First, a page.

Acquittal of officer who killed Philando Castile sparks emotional outcry

JUDY WOODRUFF: But first: It was a shooting that captured the nation's attention last summer, at the same time it was already grappling with tensions over police shootings. And, today, the jury reached a verdict in the trial of the officer.

Hari Sreenivasan has the latest.

HARI SREENIVASAN: Philando Castile was shot when his car was pulled over for a traffic stop last July. His girlfriend was in the car, and live-streamed the aftermath on Facebook moments later.

Officer Jeronimo Yanez said at the time that he believed Castile was reaching for a gun. Castile's family and girlfriend disputed that. Yanez had been charged with second-degree manslaughter and endangering safety. This afternoon, a jury acquitted him of all charges after five days of deliberations.

Soon after, his mother and sister came out and spoke to reporters.

VALERIE CASTILE, Mother of Philando Castile: My son was murdered, and I will continue to say murdered, because where in this planet do you tell the truth, and you be honest, and you still be murdered by the police of Minnesota, while you have your seat belt on and you're in the company with a woman and a child? My son would never jeopardize anyone else's life.

ALLYSZA CASTILE, Sister of Philando Castile: The system really is wrong, and they really failed us. They really failed us, once again, because my brother was a good man. You never even heard him raise his voice. You never even heard him yell. And for that man to get on the stand and lie, he got caught in three, four, five different lies.

HARI SREENIVASAN: It was the most recent example of an officer being acquitted in a high-profile shooting. The jury had been deadlocked in recent days.

Tim Nelson of Minnesota Public Radio has been covering the trial and joins me now.

Tim, first, you were in the courtroom. The reaction?

TIM NELSON, Minnesota Public Radio: It was swift and shocking.

The Castile family was sitting in the courtroom. The judge had asked people to be quiet while the verdicts were read, but as soon as the not-guilty verdict for the manslaughter account was returned, Valerie Castile — that's Philando's mother — got up and started shouting profanity in the courtroom.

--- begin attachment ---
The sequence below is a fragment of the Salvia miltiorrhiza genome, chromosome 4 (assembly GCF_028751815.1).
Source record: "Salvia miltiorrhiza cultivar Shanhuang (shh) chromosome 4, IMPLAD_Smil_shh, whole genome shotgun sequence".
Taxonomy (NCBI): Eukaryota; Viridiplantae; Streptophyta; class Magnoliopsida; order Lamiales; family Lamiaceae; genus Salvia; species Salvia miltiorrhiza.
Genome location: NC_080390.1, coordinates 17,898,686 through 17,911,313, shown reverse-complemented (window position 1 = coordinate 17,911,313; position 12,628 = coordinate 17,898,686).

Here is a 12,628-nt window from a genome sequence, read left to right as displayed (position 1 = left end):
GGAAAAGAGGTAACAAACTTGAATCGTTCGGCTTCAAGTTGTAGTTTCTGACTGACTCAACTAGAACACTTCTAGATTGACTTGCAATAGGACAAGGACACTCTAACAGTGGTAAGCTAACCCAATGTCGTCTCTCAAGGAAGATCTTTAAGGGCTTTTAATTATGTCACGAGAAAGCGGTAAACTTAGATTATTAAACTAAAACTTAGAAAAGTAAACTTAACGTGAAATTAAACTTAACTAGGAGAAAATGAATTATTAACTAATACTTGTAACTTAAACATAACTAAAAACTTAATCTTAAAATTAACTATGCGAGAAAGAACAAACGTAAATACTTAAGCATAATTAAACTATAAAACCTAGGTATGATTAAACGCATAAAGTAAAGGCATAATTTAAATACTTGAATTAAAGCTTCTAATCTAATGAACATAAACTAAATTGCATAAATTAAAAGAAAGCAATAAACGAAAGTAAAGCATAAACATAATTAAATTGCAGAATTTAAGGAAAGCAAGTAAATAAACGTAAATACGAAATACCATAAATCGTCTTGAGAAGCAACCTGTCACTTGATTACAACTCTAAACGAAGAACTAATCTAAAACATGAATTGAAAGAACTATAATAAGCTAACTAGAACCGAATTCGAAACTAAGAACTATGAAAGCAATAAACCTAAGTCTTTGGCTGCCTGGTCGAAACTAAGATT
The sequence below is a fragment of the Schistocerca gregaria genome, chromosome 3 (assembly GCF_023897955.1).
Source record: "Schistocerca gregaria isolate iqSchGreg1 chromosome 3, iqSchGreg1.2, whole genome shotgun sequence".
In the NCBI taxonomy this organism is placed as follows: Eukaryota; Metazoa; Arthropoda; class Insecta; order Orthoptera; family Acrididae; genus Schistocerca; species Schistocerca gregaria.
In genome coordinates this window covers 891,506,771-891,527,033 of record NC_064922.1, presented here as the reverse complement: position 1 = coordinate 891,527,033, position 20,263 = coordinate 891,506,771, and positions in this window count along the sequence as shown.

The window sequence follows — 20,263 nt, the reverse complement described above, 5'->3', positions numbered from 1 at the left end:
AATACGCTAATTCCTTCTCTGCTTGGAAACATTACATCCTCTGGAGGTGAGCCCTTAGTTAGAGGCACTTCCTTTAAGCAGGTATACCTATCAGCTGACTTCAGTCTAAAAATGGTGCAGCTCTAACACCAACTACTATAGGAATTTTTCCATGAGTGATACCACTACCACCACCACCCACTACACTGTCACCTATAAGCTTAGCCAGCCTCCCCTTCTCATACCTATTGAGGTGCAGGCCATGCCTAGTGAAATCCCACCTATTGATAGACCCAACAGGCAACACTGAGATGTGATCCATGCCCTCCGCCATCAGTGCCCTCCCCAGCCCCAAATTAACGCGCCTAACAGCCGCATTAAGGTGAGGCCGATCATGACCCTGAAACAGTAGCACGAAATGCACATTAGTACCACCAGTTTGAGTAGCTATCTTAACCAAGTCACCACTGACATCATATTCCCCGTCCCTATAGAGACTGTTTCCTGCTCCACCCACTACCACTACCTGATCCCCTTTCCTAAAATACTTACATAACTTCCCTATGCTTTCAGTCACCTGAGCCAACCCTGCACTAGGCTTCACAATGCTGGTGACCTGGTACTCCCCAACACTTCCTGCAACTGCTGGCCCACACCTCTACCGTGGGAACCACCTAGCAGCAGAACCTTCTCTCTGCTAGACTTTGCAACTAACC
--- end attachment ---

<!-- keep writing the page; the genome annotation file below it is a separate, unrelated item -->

She had been — the people in the court had been told to wait until all the verdicts were read before they left, and she pushed her way out, was joined by many of her friends and family, visibly upset, very, very angry about the verdict here today.

On the other side, the friends and family, some of the fellow officers of Jeronimo Yanez were weeping as well, clearly relieved that this ordeal is over. It's been going on almost a year now. He was charged in November. So, a lot of angst initially in the courtroom.

HARI SREENIVASAN: Tim, the county attorney when he was bringing these charges said no reasonable officer would have used deadly force in this situation. Why wasn't he able to convince a jury?

TIM NELSON: Well, I think there were three real factors here.

One of them was, we saw for the first time the squad car video, the perspective of the officer, or at least from his dash-cam. And what we saw was, this happened very quickly. And you could feel the emotion, you could feel the tension in this situation as it happened.

And it's confounding. You can't see what was actually going on in the car. And I think that that left some doubt there. The other thing is, the defense continued to return to the THC found in Mr. Castile's blood after he died.

They continued to suggest that he had been smoking marijuana, and that may have clouded his judgment when he told the officer that pulled him over that he had a gun, that he may not have done it in a way that lessened the risk that they both faced in this case.

And I think the third thing in this case was Officer Yanez actually taking the stand last Friday. He was near tears as he talked about the fear he felt, the tension he felt, the thoughts of his family running through his mind as he encountered Philando Castile for those first few seconds of this incident.

So, it, I think, may have left some doubt in the jury's mind. And, you know, there are some Supreme Court cases, Graham vs. Connor, that give the benefit of the doubt in a lot of these cases to a police officer. They urge the jury to think about it from the officer's perspective in the moment, not in perfect 20/20 hindsight.

HARI SREENIVASAN: Tim, we learned in this process that Mr. Castile had a permit for that weapon.

But what's the level of concern or anger in your community? I remember, right after this incident, there were protests on your streets for days and weeks.

TIM NELSON: Not just on our streets. They closed an interstate between the two cities in what authorities later called a riot. There were police officers injured in that incident.

The protesters occupied the front of the governor's mansion for weeks here. And, you know, you remember, this happened just after the shooting in Louisiana and had been — it sort of added to the tension there.

We haven't seen those kinds of protests lately, but as soon as I walked out of the courtroom today, as soon as I walked out of the courthouse, there were people with hand-lettered signs shouting, making their voices, their unhappiness about this verdict.

So it's clear there are some people who are very angry about this, and we may see some more of that coming up soon.

HARI SREENIVASAN: All right, Tim Nelson of Minnesota Public Radio, thanks so much.

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